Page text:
Long Live Nu-Metal

"Next", the fifth album from multi-million selling Atlanta natives Sevendust, was created during a period of turmoil in which the band switched management agencies, gained a new guitarist in the shape of Sonny Mayo and found themselves without a record deal. This new LP was recorded on their own dime while they waited to see how things would pan out. Via their website the band claim that this situation inspired them to create their heaviest and angriest album yet. They may have a point, but be aware that "Next" is only heavy in relative terms: it's got more teeth than your average chart-bothering nu-metal act, but it would look decidedly weedy stood next to the last Bathtub Shitter LP, for example.

Now that the wheels have fallen off the nu-metal bandwagon and it's lying burnt out and covered in 'police aware' flyers on the metaphorical council estate of the metal scene, you'd be forgiven for imagining that Sevendust might have decided that now was a good time to change tack. But the band themselves obviously saw little need to tinker with a formula which has won them 4 million record sales and counting in the US alone: "Next" is a traditional nu-metal record through and through. There's the usual staccato riffing on a single detuned chord played over vaguely funky beats and the standard lyrics angrily lashing out at everything and everyone who has raised the band's ire. Nu-metal only ever had two strategies when it came to the dynamic range of individual songs: the juxtaposition of heavy, distorted verses with clean, melodic choruses, and the counterpoint of this formula, the ever-popular quiet verse, loud chorus. Examples of both of these clichés are provided by the first and second tracks on the album respectively, although Sevendust do have the vision to break out of this rut as the LP progresses.

Despite this adherence to genre rules, however, there is enough individuality and ability in evidence to make Sevendust stand out somewhat from the decaying heap of nu-metal acts. Lajon Witherspoon's (predominantly clean) vocals have a touch more character to them than the average nu-metal mouthpiece (although they're occasionally weak on the actual singing bits) and the melodies are strong enough that you'll find yourself humming them subconsciously. Produced by the band themselves, the album is clear and polished but still packs enough of a punch to keep it from becoming a pop metal record. The stop-start guitars are suitably weighty, the bass throbs as it should, and the drums are sharp. Sevendust have definitely got more balls than the likes of Linkin Park (but then, so has a particularly under-endowed eunuch). They only really set a foot wrong with 'This Life', a song dedicated to guitarist John Connolly's newborn baby daughter. It's a ballad of such saccharine, scrotum-shrivelling sickliness that it made even this confirmed, lighter-waving Bon Jovi fan sneer in disgust. If you've managed to resist the nu-metal invasion this far then there'll be little to interest you on "Next"; if, on the other hand, your eyebrow is pierced, you have interesting facial hair and the only things more ill fitting than your hat are your jeans/combat trousers, then you might want to give this LP a try.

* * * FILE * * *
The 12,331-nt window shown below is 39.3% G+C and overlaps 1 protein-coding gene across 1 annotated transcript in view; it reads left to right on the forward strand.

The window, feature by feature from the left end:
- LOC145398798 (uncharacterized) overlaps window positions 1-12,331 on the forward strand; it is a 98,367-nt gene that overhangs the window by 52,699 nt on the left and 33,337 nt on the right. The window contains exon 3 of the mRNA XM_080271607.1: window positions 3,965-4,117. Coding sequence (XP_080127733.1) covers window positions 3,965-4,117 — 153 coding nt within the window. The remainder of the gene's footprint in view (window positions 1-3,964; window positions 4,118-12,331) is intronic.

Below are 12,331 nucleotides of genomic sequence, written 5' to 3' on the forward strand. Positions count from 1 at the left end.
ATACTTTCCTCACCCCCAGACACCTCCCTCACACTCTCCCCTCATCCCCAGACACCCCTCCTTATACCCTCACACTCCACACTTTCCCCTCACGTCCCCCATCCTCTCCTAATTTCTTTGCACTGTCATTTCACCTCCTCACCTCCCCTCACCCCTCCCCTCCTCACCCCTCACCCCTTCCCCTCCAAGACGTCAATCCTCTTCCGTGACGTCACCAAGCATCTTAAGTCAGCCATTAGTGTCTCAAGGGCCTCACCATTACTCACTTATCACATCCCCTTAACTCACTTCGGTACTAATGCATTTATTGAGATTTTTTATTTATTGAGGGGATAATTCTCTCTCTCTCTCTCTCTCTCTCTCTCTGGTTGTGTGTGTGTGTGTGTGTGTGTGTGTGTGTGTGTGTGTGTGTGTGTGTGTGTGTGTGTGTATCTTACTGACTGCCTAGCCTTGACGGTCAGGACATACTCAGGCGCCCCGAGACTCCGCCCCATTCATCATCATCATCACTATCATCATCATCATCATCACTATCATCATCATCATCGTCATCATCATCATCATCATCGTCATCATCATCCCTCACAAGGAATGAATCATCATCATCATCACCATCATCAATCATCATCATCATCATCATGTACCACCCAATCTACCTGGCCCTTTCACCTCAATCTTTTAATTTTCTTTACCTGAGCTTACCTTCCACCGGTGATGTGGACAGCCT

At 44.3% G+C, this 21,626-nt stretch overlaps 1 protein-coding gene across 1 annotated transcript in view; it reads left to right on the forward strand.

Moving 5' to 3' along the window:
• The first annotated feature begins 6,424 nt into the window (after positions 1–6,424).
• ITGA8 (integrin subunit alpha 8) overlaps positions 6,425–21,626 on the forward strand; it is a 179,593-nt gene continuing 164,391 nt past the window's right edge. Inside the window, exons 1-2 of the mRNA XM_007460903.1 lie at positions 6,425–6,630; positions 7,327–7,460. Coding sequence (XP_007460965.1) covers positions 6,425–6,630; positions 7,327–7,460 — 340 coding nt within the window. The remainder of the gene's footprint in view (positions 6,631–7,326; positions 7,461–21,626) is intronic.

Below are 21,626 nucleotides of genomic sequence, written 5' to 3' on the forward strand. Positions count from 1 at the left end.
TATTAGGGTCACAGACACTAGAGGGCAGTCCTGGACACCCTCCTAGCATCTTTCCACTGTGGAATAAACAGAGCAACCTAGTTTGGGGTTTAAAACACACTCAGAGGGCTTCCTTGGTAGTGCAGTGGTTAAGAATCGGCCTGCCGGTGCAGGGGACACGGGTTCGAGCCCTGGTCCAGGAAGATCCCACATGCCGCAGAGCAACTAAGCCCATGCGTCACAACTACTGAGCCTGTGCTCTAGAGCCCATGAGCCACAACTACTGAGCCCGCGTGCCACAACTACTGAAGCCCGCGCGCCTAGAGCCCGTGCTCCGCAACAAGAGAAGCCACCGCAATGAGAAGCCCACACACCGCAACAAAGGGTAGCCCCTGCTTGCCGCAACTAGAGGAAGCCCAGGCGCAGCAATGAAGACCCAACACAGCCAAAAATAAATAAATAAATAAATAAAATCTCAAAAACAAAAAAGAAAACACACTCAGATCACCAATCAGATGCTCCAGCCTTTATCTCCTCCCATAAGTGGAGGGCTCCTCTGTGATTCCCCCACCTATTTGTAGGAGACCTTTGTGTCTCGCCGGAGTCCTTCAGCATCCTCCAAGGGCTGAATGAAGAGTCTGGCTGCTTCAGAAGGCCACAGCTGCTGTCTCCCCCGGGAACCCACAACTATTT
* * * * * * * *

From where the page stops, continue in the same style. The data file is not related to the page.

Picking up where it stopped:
Initial pressings of the album include a DVD which features 5.1 surround sound mixes of four tracks ('Failure', 'Ugly', 'Never' and 'Silence'), a photo gallery, and footage of the band twatting around. My puny home entertainment system can't handle surround sound so I can't comment on whether the songs benefit from the audio tweaking or not, but I can say that the 'candid' film is as arse-numbingly dull as this type of thing usually is - why on earth do bands presume that anyone is remotely interested in this stuff? Surely even their biggest fans (and duty-bound reviewers) will never sit through it more than once?